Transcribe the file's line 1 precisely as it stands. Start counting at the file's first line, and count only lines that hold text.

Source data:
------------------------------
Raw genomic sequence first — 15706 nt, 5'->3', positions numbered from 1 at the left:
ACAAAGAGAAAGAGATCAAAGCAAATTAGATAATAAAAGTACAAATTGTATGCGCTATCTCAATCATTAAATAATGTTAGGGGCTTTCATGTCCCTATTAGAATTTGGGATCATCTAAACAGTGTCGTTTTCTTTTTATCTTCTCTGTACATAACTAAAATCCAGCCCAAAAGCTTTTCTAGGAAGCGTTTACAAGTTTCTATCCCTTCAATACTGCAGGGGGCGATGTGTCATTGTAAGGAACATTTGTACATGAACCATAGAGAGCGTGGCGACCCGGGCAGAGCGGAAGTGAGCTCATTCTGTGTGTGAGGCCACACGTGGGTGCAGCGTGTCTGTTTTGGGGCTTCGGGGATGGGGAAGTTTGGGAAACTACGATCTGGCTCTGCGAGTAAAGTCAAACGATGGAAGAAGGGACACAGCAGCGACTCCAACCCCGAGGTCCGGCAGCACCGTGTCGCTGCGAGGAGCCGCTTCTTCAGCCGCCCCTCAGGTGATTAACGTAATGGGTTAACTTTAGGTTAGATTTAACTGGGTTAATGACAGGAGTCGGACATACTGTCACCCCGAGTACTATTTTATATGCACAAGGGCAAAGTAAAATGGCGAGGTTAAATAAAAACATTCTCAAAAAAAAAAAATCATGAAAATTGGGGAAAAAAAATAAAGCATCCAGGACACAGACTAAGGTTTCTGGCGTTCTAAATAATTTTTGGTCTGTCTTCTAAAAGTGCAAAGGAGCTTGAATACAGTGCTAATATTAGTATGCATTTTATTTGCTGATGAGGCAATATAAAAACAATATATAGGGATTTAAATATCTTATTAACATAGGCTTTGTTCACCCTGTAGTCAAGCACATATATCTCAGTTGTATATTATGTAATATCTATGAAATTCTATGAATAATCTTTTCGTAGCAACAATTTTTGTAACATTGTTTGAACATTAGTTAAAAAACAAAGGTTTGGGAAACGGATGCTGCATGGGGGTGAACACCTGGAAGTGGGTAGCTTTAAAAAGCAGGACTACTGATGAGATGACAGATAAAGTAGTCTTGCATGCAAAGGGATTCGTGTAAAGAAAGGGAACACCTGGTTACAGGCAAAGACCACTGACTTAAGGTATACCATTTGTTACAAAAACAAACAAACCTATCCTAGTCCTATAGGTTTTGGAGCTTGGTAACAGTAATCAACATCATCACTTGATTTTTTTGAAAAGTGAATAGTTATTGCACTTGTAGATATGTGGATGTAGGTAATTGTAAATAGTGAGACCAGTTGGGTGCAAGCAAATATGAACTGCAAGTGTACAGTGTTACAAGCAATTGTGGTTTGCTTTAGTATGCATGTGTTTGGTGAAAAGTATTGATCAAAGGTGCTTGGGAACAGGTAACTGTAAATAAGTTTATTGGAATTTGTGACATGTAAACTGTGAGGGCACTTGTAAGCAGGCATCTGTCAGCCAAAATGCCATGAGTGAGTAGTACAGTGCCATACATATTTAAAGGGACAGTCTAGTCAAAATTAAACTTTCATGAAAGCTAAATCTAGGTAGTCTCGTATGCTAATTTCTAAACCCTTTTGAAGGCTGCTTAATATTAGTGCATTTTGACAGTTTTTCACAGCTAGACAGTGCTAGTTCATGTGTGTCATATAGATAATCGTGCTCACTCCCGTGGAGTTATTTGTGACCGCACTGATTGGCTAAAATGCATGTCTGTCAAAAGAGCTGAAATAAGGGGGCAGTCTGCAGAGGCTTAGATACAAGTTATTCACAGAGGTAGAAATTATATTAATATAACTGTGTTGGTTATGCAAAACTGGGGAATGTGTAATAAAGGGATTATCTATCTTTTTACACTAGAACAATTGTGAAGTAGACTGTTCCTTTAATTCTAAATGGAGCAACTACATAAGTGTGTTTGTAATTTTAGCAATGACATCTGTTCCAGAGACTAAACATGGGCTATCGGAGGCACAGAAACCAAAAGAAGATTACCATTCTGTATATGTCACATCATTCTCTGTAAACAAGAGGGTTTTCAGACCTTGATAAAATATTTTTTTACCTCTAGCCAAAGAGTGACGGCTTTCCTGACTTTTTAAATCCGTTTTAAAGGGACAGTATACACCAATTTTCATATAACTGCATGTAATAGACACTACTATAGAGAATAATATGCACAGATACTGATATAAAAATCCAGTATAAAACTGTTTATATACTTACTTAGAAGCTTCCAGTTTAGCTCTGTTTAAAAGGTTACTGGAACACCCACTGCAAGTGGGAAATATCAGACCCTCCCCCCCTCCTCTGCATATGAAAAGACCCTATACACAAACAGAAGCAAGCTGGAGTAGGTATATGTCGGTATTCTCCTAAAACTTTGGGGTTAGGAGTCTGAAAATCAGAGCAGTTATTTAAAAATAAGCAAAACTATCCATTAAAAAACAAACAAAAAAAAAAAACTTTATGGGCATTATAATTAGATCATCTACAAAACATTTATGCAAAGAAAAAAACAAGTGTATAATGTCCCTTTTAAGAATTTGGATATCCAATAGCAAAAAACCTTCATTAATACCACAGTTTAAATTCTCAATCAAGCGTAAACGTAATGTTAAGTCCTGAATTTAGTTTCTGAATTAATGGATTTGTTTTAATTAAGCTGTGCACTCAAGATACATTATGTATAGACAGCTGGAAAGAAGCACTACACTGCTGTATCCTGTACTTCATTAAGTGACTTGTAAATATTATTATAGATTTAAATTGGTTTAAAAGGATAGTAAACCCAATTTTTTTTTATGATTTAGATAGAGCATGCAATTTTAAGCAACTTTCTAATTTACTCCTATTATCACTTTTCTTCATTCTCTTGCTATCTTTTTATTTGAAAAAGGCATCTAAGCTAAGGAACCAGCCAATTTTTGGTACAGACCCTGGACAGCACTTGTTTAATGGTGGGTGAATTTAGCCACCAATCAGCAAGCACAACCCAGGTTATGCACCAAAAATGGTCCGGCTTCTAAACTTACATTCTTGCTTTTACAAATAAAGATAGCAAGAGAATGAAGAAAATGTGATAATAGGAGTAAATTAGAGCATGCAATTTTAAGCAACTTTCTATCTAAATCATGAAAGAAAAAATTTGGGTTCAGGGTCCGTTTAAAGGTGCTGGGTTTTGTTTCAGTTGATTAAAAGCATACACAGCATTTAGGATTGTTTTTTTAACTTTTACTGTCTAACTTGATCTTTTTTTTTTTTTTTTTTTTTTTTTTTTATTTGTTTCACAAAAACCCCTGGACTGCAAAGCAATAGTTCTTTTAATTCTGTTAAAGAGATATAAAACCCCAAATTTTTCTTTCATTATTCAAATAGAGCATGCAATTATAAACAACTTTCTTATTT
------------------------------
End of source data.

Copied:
Raw genomic sequence first — 15706 nt, 5'->3', positions numbered from 1 at the left: